I'd been trying to come up with a Christmas-gift idea for my sister's newborn son, and then it hit me: gold, frankincense and myrrh. Hey, it was good enough for Jesus, right? The gold I don't need any help with, but the frankincense and myrrh are a bit of a stretch for me, given that I'm an agnostic at best. But my sister has married into the Catholic faith, so this wouldn't just be a gag gift, although it would partly be that. So where do I find some frankincense and myrrh? And while you're at it, what exactly are they again? Spices? Please help.
Wise Guy: Is this what they mean by putting the 'Christ' back in 'Christmas'? Yes, I will help you, my son, guiding you over field and fountain, moor and mountain, following yonder star. But first I want to make sure you understand just how resonant these gifts would be. For hundreds if not thousands of years, they were on the top of everybody's Christmas lists, and this was before there was even a Christmas. Gold we can understand. It's a pretty color, doesn't tarnish and, when I checked this morning, was selling at $635.90 per troy ounce. But frankincense and myrrh? Aren't they just tree sap? Did the baby Jesus, like any excitable child on Christmas morn, toss the frankincense and myrrh over his shoulder and head straight for the bling?
No, because frankincense and myrrh were bling in ancient Judea, not to mention ancient Rome, ancient Greece, ancient Egypt, ancient Wherever. Frankincense, which is cultivated from a tree that only grows in parts of present-day Oman, Yemen and Somalia, was literally worth its weight in gold. And myrrh was worth eight times its weight in gold. Why? Well, they smelled good, for one thing. And let's face it, Moen showerheads weren't a hot-ticket item back in those days. But a little dab of frankincense here, a little dab of myrrh there, and you were good to go. And go and go, because the smell lingered. I've read that when they finally opened up King Tut's tomb, there was a whiff of frankincense in the air ' Old Spice, indeed.
But frankincense and myrrh weren't just fragrances, they were also medicines, perhaps the first medicines. Gold was also a medicine, believe it or not, and although I'm not sure what its medicinal properties were, feel free to drape some around my neck the next time I feel a cold coming on. As for the other two, they've been used to treat everything from bad breath to leprosy. (So if you're too embarrassed to tell a leper he's got bad breath, just say it's for the leprosy.) And it's those medicinal properties that the Three Wise Men may have been interested in. They were essentially bestowing an HMO upon the uninsured Christ child. Today, they would give him a CAT scan, an MRI and a coupon for 10 free botox injections.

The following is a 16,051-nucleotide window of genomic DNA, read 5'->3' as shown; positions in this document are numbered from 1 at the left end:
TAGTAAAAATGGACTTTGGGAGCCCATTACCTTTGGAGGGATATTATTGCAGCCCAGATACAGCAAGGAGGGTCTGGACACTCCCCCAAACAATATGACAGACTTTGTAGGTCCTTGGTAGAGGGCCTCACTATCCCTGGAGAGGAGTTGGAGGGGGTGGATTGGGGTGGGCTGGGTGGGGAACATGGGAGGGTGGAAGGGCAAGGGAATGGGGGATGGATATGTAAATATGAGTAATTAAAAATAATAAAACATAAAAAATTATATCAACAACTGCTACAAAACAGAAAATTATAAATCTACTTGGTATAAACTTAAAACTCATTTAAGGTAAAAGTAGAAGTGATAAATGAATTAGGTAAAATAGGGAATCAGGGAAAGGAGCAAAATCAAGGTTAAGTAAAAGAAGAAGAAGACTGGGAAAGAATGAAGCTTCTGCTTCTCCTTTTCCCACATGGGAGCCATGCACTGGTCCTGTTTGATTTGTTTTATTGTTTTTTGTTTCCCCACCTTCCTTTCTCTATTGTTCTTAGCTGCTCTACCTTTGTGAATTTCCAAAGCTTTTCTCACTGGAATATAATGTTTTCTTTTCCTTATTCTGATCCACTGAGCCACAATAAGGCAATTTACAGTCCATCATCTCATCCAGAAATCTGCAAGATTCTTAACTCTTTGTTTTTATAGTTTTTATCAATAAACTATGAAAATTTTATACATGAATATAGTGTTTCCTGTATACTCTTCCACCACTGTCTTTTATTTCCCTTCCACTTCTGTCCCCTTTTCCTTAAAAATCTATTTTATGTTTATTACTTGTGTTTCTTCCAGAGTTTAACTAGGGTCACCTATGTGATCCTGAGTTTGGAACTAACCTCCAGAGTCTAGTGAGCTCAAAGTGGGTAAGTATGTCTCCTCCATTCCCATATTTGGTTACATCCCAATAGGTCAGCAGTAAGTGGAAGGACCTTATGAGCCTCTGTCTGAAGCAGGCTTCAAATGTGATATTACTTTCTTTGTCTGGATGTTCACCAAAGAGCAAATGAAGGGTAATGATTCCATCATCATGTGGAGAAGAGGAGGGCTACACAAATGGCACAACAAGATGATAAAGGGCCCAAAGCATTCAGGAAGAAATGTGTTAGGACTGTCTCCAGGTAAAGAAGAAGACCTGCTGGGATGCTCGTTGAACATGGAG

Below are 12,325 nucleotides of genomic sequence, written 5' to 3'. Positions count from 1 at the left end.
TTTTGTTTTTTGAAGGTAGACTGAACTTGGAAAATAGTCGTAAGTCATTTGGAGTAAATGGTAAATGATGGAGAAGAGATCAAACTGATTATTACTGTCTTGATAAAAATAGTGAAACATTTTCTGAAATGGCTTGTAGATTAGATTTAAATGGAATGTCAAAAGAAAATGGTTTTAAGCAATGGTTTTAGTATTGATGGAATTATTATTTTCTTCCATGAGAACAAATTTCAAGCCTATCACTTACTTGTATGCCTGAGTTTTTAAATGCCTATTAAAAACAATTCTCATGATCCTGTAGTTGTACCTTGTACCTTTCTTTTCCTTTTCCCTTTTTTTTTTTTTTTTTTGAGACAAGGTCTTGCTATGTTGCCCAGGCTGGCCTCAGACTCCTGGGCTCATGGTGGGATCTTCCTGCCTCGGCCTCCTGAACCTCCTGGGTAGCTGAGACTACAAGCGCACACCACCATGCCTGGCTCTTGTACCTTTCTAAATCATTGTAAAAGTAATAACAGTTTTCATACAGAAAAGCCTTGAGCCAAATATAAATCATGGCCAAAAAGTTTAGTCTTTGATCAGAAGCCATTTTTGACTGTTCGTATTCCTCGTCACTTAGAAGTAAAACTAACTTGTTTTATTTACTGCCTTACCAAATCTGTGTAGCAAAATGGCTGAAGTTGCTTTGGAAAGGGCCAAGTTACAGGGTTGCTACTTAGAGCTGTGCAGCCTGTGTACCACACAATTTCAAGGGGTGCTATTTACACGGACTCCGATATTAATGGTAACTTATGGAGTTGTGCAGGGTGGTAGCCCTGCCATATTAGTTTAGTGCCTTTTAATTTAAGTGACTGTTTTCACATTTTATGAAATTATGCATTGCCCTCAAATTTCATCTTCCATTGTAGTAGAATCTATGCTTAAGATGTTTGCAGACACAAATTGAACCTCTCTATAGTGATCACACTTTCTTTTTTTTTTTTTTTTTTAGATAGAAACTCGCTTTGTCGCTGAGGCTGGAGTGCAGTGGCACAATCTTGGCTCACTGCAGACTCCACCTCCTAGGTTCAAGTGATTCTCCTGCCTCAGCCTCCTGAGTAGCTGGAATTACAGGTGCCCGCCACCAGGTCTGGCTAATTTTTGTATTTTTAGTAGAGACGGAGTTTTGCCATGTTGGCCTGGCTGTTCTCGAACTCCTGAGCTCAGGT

Frankincense and myrrh are still used in various parts of the world, including ours. Aromatherapists and other natural healers use them. They're used in religious rites. In fact, I think Catholics use them in their masses sometimes, but my crack research team may be on crack, so it'd be nice if a Catholic priest verified that for me. Where to acquire frankincense and myrrh? Well, all over the place. I'm reluctant to specify places because it might endanger future kickbacks from places I don't mention, but look for stores where creams and lotions, candles and incense sticks ' or herbal remedies ' are sold. And tell them Mr. Right sent you, in case they want to go ahead and send a kickback. I'll accept silver, but I prefer something that doesn't tarnish.
To worship my golden calves, write to: MR. RIGHT, ISTHMUS, 101 KING ST., MADISON, WI 53703. OR CALL 251-1206, EXT. 152. OR E-MAIL MRRIGHT@ISTHMUS.COM.